Rapidly Growing Electric Scooter The Lime Company has decided to immediately remove one of its models from any city around the world after stating that it can fall apart while in use.
The decision to pull the scooters out of the streets came a few weeks after the company said the same model sometimes separates "when it comes to repeated abuse."
But on Friday – in response to Washington Post's questions about scooters falling apart under strains of normal riding conditions – Lime said it was "looking into reports that scooters manufactured by Okai may break [is] Works in conjunction with the Consumer Products Safety Committee of the United States and the relevant authorities worldwide to reach the bottom. "
Okai is a Chinese manufacturer whose products include scooters. No one can reach an email address or phone number on their website – or a phone number provided by Lime.
Lime said that it was decommission all Okai scooters used in its fleets, but company officials said that determining the exact number of affected scooters remember was difficult, and refused to provide assessment. They also refused to say how many US cities found in the scooter model in question used.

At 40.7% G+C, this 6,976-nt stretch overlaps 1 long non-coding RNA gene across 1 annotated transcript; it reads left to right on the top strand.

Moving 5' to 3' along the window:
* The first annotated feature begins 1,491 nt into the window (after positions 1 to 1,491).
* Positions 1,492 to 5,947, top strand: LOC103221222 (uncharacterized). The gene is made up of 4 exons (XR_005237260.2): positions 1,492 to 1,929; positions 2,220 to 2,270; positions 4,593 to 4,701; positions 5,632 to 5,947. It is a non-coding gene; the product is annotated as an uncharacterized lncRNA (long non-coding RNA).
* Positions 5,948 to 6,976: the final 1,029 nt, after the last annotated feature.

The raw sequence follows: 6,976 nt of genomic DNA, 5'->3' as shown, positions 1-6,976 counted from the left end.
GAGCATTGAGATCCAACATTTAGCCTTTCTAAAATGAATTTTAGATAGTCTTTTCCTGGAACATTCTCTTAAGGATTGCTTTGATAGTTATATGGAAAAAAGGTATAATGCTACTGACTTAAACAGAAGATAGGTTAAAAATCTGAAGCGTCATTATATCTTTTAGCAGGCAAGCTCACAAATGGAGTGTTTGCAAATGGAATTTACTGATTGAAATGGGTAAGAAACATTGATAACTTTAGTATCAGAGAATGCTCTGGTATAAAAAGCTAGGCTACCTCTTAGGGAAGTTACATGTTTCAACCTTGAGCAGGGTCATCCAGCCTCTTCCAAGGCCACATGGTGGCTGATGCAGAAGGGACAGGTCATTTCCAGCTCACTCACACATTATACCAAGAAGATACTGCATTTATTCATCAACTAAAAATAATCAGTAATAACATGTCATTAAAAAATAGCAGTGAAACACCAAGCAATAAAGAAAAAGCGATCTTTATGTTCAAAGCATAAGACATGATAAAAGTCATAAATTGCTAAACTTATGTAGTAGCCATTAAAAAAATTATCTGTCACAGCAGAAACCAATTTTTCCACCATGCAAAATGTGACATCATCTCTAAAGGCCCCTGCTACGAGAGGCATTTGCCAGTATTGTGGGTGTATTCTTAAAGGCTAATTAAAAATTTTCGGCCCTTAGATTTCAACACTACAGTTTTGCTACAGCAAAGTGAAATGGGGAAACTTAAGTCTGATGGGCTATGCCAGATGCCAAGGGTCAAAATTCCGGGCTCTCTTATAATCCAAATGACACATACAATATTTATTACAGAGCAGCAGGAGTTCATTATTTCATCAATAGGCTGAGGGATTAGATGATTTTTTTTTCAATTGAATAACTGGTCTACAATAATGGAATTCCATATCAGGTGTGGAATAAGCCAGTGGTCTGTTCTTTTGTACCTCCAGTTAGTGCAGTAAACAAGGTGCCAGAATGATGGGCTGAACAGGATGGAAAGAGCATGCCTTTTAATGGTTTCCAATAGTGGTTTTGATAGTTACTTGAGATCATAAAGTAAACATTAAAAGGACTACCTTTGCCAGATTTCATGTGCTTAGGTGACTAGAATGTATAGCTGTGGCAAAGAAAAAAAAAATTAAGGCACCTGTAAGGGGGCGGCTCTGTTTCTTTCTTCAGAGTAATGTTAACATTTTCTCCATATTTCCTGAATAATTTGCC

Riders across the country regularly report on social media that they have seen Lime scooters broken into two, often where the base board meets the race.
"Safety is Lime's highest priority," the company said in a statement. "The vast majority of Lemon's fleet is produced by other companies, and disabled Okai scooters are replaced with newer, more advanced scooters and considered the best class for safety. Do not expect any real service interruptions. "
The mass removal came a few weeks after Lime – one of the nation's largest scooter companies – admitted that it pulled thousands of its scooters off the streets this summer after discovering a small number of them possibly carrying batteries with the potential to ignite.